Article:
Jamie Dimon Says Bitcoin is 'Hyped-Up Fraud' — and Warns 21 Million Supply May Increase
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Jamie Dimon Says Bitcoin is 'Hyped-Up Fraud' — and Warns 21 Million Supply May Increase

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"Maybe it's going to get to 21 million and Satoshi's picture's gonna come up and laugh at you all, and say 'na na!' And by then, Satoshi will have taken out billions of dollars."

Jamie Dimon Says Bitcoin is 'Hyped-Up Fraud' — and Warns 21 Million Supply May Increase

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JPMorgan's CEO is fed up about getting questions on Bitcoin in interviews.

Jamie Dimon was speaking to CNBC's Squawk Box program when the hosts asked for his thoughts on the world's biggest cryptocurrency.

The 66-year-old banker — who has long had a visceral hatred for crypto — began by questioning why financial journalists are even wasting their breath on covering digital assets, adding:

"Bitcoin itself is a hyped-up fraud, it's a pet rock."

Dimon once again said that while he is highly dismissive of Bitcoin, not to mention the dizzying array of other altcoins in existence, he believes blockchain technology holds huge promise.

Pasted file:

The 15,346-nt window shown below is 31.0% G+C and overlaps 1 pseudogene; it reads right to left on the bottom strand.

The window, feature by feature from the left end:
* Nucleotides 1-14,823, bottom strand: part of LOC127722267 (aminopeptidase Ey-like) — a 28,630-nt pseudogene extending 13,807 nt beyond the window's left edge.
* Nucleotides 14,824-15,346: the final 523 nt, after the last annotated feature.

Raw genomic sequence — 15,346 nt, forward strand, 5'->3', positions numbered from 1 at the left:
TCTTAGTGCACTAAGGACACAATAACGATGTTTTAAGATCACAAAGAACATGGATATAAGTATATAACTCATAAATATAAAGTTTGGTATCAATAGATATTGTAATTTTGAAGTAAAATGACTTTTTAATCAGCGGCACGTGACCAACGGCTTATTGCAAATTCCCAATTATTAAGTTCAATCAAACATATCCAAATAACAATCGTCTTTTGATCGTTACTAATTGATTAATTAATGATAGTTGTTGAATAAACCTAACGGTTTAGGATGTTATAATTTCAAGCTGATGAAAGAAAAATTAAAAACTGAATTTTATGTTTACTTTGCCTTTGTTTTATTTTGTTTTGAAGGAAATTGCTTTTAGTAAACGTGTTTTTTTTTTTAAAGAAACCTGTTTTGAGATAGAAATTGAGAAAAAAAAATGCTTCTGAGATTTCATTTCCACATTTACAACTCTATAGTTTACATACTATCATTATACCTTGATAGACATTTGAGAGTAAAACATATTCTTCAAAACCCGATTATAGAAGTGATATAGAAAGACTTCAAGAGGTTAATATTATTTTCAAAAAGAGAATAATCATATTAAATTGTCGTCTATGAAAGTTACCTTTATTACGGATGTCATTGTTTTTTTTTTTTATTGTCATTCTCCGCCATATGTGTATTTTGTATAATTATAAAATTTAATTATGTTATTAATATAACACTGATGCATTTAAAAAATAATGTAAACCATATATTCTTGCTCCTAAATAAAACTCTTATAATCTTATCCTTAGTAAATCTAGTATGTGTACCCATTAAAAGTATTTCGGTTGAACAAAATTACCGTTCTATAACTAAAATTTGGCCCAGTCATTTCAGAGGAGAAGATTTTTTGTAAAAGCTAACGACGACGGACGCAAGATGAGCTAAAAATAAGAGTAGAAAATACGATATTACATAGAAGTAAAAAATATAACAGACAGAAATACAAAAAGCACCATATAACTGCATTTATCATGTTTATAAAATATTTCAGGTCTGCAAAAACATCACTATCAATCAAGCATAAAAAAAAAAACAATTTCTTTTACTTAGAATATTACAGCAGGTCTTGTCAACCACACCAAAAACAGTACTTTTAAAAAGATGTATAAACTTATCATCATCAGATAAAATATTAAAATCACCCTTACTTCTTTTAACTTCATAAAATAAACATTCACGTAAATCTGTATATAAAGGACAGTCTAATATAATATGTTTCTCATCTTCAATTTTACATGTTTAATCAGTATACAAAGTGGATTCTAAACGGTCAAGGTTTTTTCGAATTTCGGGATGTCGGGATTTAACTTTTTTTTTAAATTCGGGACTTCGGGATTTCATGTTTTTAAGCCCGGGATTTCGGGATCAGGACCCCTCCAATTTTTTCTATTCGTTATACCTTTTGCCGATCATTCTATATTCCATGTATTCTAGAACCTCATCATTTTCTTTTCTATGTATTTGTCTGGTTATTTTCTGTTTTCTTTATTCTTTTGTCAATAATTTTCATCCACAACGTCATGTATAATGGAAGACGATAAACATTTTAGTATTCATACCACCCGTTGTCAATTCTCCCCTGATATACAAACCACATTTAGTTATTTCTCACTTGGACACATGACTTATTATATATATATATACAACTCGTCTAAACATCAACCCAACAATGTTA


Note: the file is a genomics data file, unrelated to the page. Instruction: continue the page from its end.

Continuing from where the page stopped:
And he shrugged off an argument that BTC has "all the hallmarks of a store of value" given how it is immutable and has a fixed supply of 21 million. Dimon asked:

"Maybe it's going to get to 21 million and Satoshi's picture's gonna come up and laugh at you all, and say 'na na!' And by then, Satoshi will have taken out billions of dollars."

Talk then turned to the collapse of FTX, and Dimon said he was "not surprised at all" by the implosion of Sam Bankman-Fried's crypto empire given it was a "decentralized Ponzi scheme."

Squawk Box host Joe Kernen attempted to challenge this by replying:

"Jamie, there's a difference between saying FTX is a decentralized Ponzi scheme and saying that crypto itself is a Ponzi scheme."

After all, Bernie Madoff — the mastermind of one of the biggest-ever Ponzi schemes — traded options, but that didn't necessarily mean this whole asset class was corrupted.

Overall, it seems that there's little-to-no-chance of changing Dimon's mind, and he seemed to get a little restless as the questioning continued.

"I don't care about Bitcoin so we should just drop the subject."
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